Release Date: March 13, 2015
Label: Warner Bros.
George Lewis Jr., better known under his previously guitar-wielding, leather-jacket-wearing alias Twin Shadow, has said that he finished recording his third album, Eclipse, before leaving indie standard-bearing label 4AD to make the jump to Warner Bros. Even if so, though, it’s probably not a coincidence that two of the album’s best songs, “I’m Ready” and “Locked & Loaded,” serve as declarations of preparedness for wide-scale embracing: Eclipse is the sound of an artist primed to let the world in, to play for higher stakes and leave it all on the table. Lewis might not have known that he would have major-label backing for the LP, but there’s little doubt that he had his sights set well beyond the indie world when making it.
Listening now to the album’s predecessor, 2012’s Confess, it’s striking how tightly wound the album sounds — particularly on the second side, the songs percolate with drama and suspense, but seem to be building for explosions that never quite come. Even lead single “Five Seconds,” the gorgeously swooning ’80s pop pastiche that probably stands as his most popular song to date, is fraught with tension throughout, nowhere moreso than in the chorus, a countdown that keeps getting stuck before reaching liftoff. It was an exciting but frustrating listen, and it was fair to wonder what the guy would sound like if he just let go a little.
With Eclipse, we have our answer. The album is filled with pure payoff — gigantic hooks, effusive sing-along choruses, songs that go exactly where you want them to go. It crackles with the same kind of nervy energy as Confess, but now there’s release to reward all the tension. The quivering intimacy of Shadow’s best songs is more palpable here than ever, but rather than engineer the LP for the bedroom, Lewis plays it to ring out from the rooftops. It’s stadium soul, doing away with most of the new-wave influences of his earlier work in favor of a sound that has just as much in common with OneRepublic and Imagine Dragons as it does with James Blake and How to Dress Well.
If that sounds like a contentious proposition, it probably shouldn’t. What Eclipse proved last year with the wailing advance single “To the Top” is that Lewis’ voice, alternately low and trembling and guttural and piercing, is too powerful an instrument to be restrained to anything less than the anthemic. In a telling Pitchfork interview, Lewis mentioned that he didn’t plan on playing guitar anymore, after deciding his words were his true “tool of communication,” and indeed, there’s much less six-string action on this album — though when it does show up, unfurled in blasts on the verse to “Turn Me Up” and the intro to “I’m Ready,” it scorches like a fireball — as his vocals rightfully take center stage. It doesn’t sound like a sellout; if anything, it’s just a course-correction.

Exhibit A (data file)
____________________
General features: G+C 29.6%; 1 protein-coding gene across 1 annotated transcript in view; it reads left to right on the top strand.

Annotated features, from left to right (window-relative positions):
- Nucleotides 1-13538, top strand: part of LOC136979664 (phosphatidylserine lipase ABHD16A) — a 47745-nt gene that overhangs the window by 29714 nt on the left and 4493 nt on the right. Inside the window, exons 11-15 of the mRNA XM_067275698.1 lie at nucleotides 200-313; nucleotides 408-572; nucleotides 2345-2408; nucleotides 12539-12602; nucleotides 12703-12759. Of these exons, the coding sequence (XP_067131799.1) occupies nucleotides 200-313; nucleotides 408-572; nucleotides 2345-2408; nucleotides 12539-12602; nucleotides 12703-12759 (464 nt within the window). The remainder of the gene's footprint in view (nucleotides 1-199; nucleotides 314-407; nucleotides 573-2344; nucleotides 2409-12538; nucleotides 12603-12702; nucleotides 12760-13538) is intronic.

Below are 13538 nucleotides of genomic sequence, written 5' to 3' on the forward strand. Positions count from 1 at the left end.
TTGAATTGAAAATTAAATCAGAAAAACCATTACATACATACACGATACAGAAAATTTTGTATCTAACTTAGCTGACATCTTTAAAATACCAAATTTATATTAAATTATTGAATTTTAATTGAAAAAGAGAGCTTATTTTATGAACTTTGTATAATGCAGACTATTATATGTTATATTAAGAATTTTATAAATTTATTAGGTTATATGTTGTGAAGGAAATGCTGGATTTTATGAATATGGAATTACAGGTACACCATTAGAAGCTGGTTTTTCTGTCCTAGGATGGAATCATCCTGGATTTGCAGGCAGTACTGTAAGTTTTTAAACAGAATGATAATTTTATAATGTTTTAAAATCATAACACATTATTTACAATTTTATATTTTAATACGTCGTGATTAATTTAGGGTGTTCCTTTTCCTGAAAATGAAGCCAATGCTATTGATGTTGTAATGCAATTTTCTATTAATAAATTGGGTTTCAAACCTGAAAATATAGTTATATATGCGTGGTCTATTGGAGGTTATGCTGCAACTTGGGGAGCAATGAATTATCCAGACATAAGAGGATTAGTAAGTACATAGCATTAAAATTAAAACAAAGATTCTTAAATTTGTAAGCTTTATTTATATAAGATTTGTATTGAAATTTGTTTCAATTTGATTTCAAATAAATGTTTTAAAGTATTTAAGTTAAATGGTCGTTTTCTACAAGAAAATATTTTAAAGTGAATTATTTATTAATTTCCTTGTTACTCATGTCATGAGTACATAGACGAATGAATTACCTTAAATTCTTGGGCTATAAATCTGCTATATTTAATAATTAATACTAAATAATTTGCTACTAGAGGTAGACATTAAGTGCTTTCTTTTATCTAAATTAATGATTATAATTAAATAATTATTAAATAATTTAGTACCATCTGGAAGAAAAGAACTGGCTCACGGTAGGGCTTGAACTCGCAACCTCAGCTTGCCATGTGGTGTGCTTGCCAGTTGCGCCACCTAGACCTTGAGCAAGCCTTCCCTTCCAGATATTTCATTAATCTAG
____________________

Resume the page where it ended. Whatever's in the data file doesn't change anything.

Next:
It works especially well because Shadow’s writing is sharper than ever. Some of the bigger songs can give way to bluster on their choruses — it’s difficult to say just what to make of the hooks to “To the Top” and “Turn Me Up,” sounding more in love with the sound of their title phrases than in any particular sentiment being conveyed — but even the latter is full of chest-pummeling couplets like “You got me needing you like some religion / You told me go away like it’s my decision.” The way the lyric of Lily Elise duet “Alone” evolves from “I hadn’t seen you since and didn’t plan to” to “I haven’t seen you since and I don’t plan to” in its denouement is veteran songcraft at its finest, and the framing of “Old Love / New Love” around a phone call from an old flame inspires some of Lewis’ most evocative and discomfiting lyrics (“Drill me to the floor / This hurts even more than I expected it to do“).
Despite being the oldest song on the album, “Old Love / New Love” is also the most exciting for Shadow’s future, showing his ability to filter his romantic mania into dancefloor ecstasy, a direction that could open all sorts of possibilities for a singer now willing to wield his vocals like Martha Wash or Loleatta Holloway. Rather than diluting Lewis’ appeal, the mainstream-accessible, arena-sized sound of Eclipse feels like it’s unlocking the potential for Lewis to reach new heights with his indie-dressed soul-pop. It may or may not inspire the masses to embrace Twin Shadow, but the fact that he has his arms open to them in the first place is the most important thing.